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Medicare expands coverage for device that prevents heart attacks

WASHINGTON—Nearly 500,000 Medicare seniors with heart problems became eligible Thursday for surgically implanted devices that prevent heart attacks by providing an electrical jolt to the heart.

The decision, announced by Medicare administrator Mark McClellan, could save thousands of lives, but it also could further stretch Medicare's strained finances.

Until now, only about 330,000 Medicare recipients were eligible for the battery-powered devices, known as implantable cardioverter defibrillators, or ICDs, although far fewer got them. Medicare expects to pay between $28,000 and $36,000 per person for the surgery, the instrument and pre- and post-operative care, said Dr. Sean R. Tunis, Medicare's chief medical officer.

The coverage expansion will increase by an estimated 25,000 the number of patients who'll get the devices in the next year, officials estimate, potentially saving up to 2,500 lives. Medicare expects ICD implants to cost about $2 billion over five years.

"By increasing the use of defibrillators we are striking a blow against the leading cause of death among older Americans," McClellan said.

Sudden death from a heart attack, often touched off by a rapid, irregular heartbeat known as an arrhythmia, accounts for roughly 50 percent of all heart disease deaths. About 450,000 people die in the United States each year from sudden cardiac arrest.

An ICD, which is implanted in the chest, monitors the patient's heart rhythm and delivers an electrical shock when it detects a life-threatening arrhythmia.

The coverage expansion, first reported by The Washington Post, followed the publication last week of a federal study in the New England Journal of Medicine that showed for the first time that defibrillators can save the lives of people at risk of extremely rapid heart beat, a condition known as ventricular fibrillation.

Currently, only an estimated 25 percent of eligible Medicare patients will get the devices because "it takes a while for new technology and clinical treatments to become widely used in practice," McClellan said. "This is a challenge that I hope we can overcome by developing better information on what kinds of factors seem to be getting in the way of patients that can truly benefit" from an ICD.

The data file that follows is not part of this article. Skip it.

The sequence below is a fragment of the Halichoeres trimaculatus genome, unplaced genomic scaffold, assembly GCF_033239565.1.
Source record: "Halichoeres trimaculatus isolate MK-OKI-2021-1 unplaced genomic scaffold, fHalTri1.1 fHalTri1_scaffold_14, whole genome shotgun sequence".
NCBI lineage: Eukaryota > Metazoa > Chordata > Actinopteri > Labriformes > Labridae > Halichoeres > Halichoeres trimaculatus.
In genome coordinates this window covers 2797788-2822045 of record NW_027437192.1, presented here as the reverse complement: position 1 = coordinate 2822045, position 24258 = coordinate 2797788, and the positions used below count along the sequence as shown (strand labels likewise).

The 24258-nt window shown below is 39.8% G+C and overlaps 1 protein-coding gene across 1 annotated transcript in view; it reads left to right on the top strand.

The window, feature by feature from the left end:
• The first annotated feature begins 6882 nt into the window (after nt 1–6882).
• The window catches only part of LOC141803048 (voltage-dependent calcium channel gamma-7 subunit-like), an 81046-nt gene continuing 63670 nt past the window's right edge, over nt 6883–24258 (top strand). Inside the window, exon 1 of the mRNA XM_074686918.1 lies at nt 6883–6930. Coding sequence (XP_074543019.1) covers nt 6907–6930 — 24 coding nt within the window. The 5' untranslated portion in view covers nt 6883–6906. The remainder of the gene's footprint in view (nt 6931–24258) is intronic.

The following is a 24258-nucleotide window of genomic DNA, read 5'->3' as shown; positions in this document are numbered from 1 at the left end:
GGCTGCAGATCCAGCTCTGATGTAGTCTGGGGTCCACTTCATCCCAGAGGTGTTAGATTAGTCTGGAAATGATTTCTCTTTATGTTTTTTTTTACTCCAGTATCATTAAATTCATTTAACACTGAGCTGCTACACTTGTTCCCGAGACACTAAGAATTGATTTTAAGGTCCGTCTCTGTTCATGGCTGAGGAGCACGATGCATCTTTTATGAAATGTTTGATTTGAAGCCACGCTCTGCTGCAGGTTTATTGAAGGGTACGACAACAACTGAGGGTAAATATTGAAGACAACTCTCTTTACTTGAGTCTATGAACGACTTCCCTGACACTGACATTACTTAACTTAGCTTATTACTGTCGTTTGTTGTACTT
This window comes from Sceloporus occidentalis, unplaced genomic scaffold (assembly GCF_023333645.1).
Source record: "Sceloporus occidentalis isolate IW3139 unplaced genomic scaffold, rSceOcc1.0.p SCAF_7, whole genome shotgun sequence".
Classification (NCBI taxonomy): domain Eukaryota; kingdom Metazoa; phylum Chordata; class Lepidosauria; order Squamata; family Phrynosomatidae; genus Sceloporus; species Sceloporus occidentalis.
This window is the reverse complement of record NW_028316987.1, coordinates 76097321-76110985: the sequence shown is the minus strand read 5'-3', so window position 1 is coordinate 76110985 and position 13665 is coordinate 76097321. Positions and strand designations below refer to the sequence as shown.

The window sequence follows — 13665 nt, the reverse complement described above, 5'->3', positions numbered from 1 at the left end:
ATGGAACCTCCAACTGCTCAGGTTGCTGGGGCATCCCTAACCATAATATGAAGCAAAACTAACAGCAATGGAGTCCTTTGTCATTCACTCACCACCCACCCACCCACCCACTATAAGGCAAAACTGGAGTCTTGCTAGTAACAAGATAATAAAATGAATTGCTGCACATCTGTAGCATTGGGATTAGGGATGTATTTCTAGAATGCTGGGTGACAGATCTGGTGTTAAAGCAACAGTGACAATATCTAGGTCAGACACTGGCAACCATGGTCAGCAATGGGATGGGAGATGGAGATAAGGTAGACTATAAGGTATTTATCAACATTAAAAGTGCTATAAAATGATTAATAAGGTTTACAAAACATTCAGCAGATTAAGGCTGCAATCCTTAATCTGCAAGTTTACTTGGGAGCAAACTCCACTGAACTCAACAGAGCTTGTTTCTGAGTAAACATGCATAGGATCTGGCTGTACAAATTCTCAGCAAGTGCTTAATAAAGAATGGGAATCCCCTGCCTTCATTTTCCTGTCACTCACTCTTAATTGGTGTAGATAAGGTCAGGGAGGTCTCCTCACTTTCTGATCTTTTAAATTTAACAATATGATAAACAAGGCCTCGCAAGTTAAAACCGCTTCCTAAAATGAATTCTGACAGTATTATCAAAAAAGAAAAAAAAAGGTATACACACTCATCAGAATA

As a condition of coverage, Medicare will require that data on patients, their care, providers and the devices be entered in a registry at the time of the procedure. This process will monitor and evaluate the effectiveness of the treatments.

McClellan discounted concerns about the cost of the expanded coverage at a time when a new prescription drug benefit will challenge Medicare's finances.

"You can't deliver modern medicine today, efficiently, without prescription drug coverage or preventative benefits," McClellan said. "Members of Congress, just like our beneficiaries, expect Medicare to keep up to date with what the science has to say about the best way to prevent and treat serious illnesses."

Medicare also proposed Thursday to expand its coverage of ultrasound stimulation for beneficiaries with non-healing fractures who agree to enroll in clinical trials to monitor, evaluate and improve treatments. The proposal removes a requirement that surgery must have failed before ultrasound treatments are covered.

Medicare also issued proposed guidelines on physician use of electronic prescribing technology for Medicare beneficiaries under the new drug benefit, which begins in 2006. Electronic prescription technology has been shown to reduce human error in drug dispensing. Experts estimate that e-prescribing can cut 2 million of the 8 million adverse drug reactions that occur in the United States each year. About 130,000 of those adverse events are life-threatening.


(c) 2005, Knight Ridder/Tribune Information Services.

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